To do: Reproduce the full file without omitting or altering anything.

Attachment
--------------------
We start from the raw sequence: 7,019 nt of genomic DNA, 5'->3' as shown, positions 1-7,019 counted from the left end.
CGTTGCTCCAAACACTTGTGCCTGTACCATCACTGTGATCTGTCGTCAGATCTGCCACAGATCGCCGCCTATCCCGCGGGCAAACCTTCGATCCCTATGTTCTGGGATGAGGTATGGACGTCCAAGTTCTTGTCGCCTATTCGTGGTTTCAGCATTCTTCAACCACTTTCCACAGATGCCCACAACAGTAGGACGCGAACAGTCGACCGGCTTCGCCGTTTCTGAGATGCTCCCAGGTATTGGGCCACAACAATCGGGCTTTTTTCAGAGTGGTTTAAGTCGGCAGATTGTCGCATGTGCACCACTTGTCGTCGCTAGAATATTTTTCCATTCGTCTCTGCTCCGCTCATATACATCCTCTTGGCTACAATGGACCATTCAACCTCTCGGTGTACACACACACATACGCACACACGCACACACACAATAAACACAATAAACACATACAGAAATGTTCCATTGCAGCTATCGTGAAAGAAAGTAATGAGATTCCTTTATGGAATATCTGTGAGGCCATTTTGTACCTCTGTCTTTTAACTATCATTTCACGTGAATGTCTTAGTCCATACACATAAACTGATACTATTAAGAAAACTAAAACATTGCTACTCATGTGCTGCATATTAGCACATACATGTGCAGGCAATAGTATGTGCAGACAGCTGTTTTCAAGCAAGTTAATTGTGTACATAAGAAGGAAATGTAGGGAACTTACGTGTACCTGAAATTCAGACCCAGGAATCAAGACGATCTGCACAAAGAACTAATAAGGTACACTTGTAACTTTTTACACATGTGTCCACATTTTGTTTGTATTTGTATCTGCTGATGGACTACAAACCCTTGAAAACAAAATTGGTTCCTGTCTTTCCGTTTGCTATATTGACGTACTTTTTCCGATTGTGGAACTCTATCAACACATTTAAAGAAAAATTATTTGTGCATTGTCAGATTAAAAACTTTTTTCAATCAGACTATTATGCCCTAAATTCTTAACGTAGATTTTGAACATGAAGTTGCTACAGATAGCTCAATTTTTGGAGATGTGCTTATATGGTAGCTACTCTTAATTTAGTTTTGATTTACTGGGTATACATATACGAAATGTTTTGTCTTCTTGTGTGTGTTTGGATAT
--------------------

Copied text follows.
We start from the raw sequence: 7,019 nt of genomic DNA, 5'->3' as shown, positions 1-7,019 counted from the left end.
CGTTGCTCCAAACACTTGTGCCTGTACCATCACTGTGATCTGTCGTCAGATCTGCCACAGATCGCCGCCTATCCCGCGGGCAAACCTTCGATCCCTATGTTCTGGGATGAGGTATGGACGTCCAAGTTCTTGTCGCCTATTCGTGGTTTCAGCATTCTTCAACCACTTTCCACAGATGCCCACAACAGTAGGACGCGAACAGTCGACCGGCTTCGCCGTTTCTGAGATGCTCCCAGGTATTGGGCCACAACAATCGGGCTTTTTTCAGAGTGGTTTAAGTCGGCAGATTGTCGCATGTGCACCACTTGTCGTCGCTAGAATATTTTTCCATTCGTCTCTGCTCCGCTCATATACATCCTCTTGGCTACAATGGACCATTCAACCTCTCGGTGTACACACACACATACGCACACACGCACACACACAATAAACACAATAAACACATACAGAAATGTTCCATTGCAGCTATCGTGAAAGAAAGTAATGAGATTCCTTTATGGAATATCTGTGAGGCCATTTTGTACCTCTGTCTTTTAACTATCATTTCACGTGAATGTCTTAGTCCATACACATAAACTGATACTATTAAGAAAACTAAAACATTGCTACTCATGTGCTGCATATTAGCACATACATGTGCAGGCAATAGTATGTGCAGACAGCTGTTTTCAAGCAAGTTAATTGTGTACATAAGAAGGAAATGTAGGGAACTTACGTGTACCTGAAATTCAGACCCAGGAATCAAGACGATCTGCACAAAGAACTAATAAGGTACACTTGTAACTTTTTACACATGTGTCCACATTTTGTTTGTATTTGTATCTGCTGATGGACTACAAACCCTTGAAAACAAAATTGGTTCCTGTCTTTCCGTTTGCTATATTGACGTACTTTTTCCGATTGTGGAACTCTATCAACACATTTAAAGAAAAATTATTTGTGCATTGTCAGATTAAAAACTTTTTTCAATCAGACTATTATGCCCTAAATTCTTAACGTAGATTTTGAACATGAAGTTGCTACAGATAGCTCAATTTTTGGAGATGTGCTTATATGGTAGCTACTCTTAATTTAGTTTTGATTTACTGGGTATACATATACGAAATGTTTTGTCTTCTTGTGTGTGTTTGGATAT